Welcome to the World of #Adulting for Early Educators!
Where the odds are – literally – ever in your favor.
Not like I am comparing finding teaching positions, applying, and then later competing with hundreds of candidates for that picture perfect teaching job to the Hunger Games – but …. here I am. I am up in my tree, looking down on the arena that is the various Michigan Public School districts and strategically planning my moves in order to snag that perfect teaching job.
Mind you, my strategic plan is applying to almost everywhere hoping that someone will glance my way – this makes the whole “Help me, I’m poor” quite sadly relevant.
Searching for these available positions is an event in itself, but by being in a technological generation we somewhat have an advantage compared to those ten to twenty years ago. I have been going at this for about five months now, so let me bestow on you the things I have picked up.
The Michigan ISDs:
If you are like me and trying to only research school districts in a certain area, this map becomes your best friend. If you are looking outside of MI, make a quick pit stop to google and search that state’s ISD map. By searching the area, you can see which school districts lie in which ISDs. This way, you can get a jump start on searching specific schools’ consortiums and not wasting time google-mapping each specific one.
2016 Best School Districts:
If you really do not have a preference of where you end up, google what the best school districts are. These of course are rated in numerous ways, but school districts are ranked higher than others for a certain reason. I say this in the most respectful way possible. I was surprised as to how low some school districts were ranked because I know personally they are amazing to teachers and students. Take this information lightly, but consider it when you research certain schools. Pinpoint the ones that stand out to you the most, find them on your trusty ISD map, and then apply!
Thank goodness for friends because I would have no idea where to start. S/O to Ms. Lutsic for giving a girl a starting place. I started with googling county consortiums that were around my area. This makes job hunting in a certain area very simple. It lists the categories of the positions off to the side and how many positions are available. Once inside your certain category, it gives the job details of each and a link to where you can apply. This link is usually associated with an applitrack application – which is explained in “Apply, Apply, Apply | The Job Hunt” (coming soon). These change often, so look back maybe once every two weeks or so to check on your area. I bookmarked all the consortiums have am interested in so it’s quick for me to check openings.
Holler at Ms. Hubbard for helping me out with this one! Once you create a FREE account on k12jobspot.com, it becomes a tad overwhelming. Without filters, you will get job openings from administration departments, secretarial, maintenance, and transportation. Also make sure you are searching in an area you are interested in because a perfect job might pop up, but then you realize it’s in the middle of Kansas. The great thing about this is you can save certain searches to your account. So if I am looking for a Middle School Social Studies position near Grand Rapids, it will save that search which makes it easier to check up on. You can also set up email notifications if something opens up in what you are looking for so you know right away.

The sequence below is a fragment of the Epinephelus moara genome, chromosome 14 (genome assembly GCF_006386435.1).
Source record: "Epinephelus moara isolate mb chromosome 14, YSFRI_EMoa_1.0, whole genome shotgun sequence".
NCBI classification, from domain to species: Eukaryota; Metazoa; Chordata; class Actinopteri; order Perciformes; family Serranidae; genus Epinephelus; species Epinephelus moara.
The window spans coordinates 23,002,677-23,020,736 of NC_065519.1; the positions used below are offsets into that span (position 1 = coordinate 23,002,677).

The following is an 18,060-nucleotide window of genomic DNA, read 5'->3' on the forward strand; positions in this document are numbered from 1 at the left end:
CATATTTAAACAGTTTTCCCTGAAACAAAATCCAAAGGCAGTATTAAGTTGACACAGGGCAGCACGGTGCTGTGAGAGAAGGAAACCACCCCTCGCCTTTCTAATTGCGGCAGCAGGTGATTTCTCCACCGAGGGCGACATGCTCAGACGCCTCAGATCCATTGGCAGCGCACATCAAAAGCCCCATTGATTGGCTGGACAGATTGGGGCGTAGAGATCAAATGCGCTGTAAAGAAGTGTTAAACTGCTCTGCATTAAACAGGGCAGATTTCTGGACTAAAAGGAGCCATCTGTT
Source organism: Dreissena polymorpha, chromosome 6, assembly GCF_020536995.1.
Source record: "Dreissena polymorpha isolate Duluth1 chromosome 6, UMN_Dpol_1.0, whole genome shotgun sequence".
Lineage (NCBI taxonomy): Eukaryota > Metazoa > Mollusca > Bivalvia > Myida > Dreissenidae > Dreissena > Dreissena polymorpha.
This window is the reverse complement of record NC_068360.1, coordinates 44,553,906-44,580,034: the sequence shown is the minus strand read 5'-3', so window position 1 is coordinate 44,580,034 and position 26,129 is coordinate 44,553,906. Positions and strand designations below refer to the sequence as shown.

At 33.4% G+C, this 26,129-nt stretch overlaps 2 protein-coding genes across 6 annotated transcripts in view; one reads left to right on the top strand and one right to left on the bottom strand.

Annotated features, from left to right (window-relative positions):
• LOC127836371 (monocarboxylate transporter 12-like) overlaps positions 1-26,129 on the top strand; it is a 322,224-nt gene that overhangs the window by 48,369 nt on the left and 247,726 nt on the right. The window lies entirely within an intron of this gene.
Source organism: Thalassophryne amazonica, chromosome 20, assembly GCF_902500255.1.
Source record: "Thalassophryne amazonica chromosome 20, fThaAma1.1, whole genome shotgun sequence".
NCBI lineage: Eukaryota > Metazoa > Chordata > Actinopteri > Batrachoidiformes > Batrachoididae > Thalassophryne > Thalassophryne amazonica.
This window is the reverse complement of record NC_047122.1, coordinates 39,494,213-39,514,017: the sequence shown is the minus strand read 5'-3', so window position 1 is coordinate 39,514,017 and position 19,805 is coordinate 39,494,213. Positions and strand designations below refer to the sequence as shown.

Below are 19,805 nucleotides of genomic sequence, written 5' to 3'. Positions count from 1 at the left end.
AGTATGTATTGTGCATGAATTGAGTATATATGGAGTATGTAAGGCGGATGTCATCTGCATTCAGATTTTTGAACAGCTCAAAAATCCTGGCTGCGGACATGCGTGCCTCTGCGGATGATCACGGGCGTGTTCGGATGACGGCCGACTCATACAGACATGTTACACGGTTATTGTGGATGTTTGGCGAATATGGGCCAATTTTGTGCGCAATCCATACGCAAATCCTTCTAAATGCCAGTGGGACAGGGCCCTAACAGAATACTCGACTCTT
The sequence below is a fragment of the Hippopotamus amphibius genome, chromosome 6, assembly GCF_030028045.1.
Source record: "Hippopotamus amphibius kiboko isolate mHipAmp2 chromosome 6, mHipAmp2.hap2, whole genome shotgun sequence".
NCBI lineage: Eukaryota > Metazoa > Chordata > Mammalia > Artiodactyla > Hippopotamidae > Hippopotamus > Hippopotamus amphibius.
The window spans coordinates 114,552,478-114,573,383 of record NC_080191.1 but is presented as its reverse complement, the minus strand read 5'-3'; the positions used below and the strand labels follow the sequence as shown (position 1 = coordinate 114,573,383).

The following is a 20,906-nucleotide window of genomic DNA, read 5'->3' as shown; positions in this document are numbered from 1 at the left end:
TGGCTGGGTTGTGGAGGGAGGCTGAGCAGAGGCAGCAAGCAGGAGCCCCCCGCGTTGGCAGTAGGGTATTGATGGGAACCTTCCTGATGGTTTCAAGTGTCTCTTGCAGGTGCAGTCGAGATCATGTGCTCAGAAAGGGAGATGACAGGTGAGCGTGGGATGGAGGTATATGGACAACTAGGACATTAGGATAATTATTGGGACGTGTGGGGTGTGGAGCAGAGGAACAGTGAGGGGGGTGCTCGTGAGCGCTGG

Some of the jargon used describing certain teaching positions can be confusing as well. It is super important you know what you are signing up for before you apply instead of your first day of school.
FTE (Full Time Equivalent): “FTE” is often followed by a number. This informs the applicant of what percentage of 40 hours a week they are being asked to work. If you see a position that says “.50 FTE”, this means it is a part time position about half the hours of a regular teacher.
High Needs: If a position is listed as “High Needs” that generally means that they have a high turn-over rate for teachers. This might mean you have a better chance of being hired at a school who is in desperate need for teachers – but there is also a reason as to why their turn-over rate is high.
(Summer School): Kind of common sense, but these are summer school positions. Applying for these teaching positions does not guarantee you a position for the fall. It just gives you a great opportunity to get your foot in the door at a district and work with great kids.
When to Look:
Now! Schools are starting to post more and more job openings as they find out teachers are taking their retirement early, the incoming class of students is growing, or if choice-schools are making more students come to their school. Do not get discouraged if you do not see your perfect position listed today, these things go throughout the whole summer as well. Many teachers I spoke with said they were hired within the last two weeks of the summer. Scary thought – but there will be jobs everywhere, all the time!
You know when Haymitch would send Katniss a parachuted package with bread or anti-itch cream to ease her troubles and help here through the games? Well, I hope this is coming to you in a brightly colored parachute. Searching for teaching positions is simple, but it often gets discouraging.
Just keep your head up, tributes!
Don’t let the sounds of cannons deter you from your dreams.
…. bad metaphor. Sorry 🙂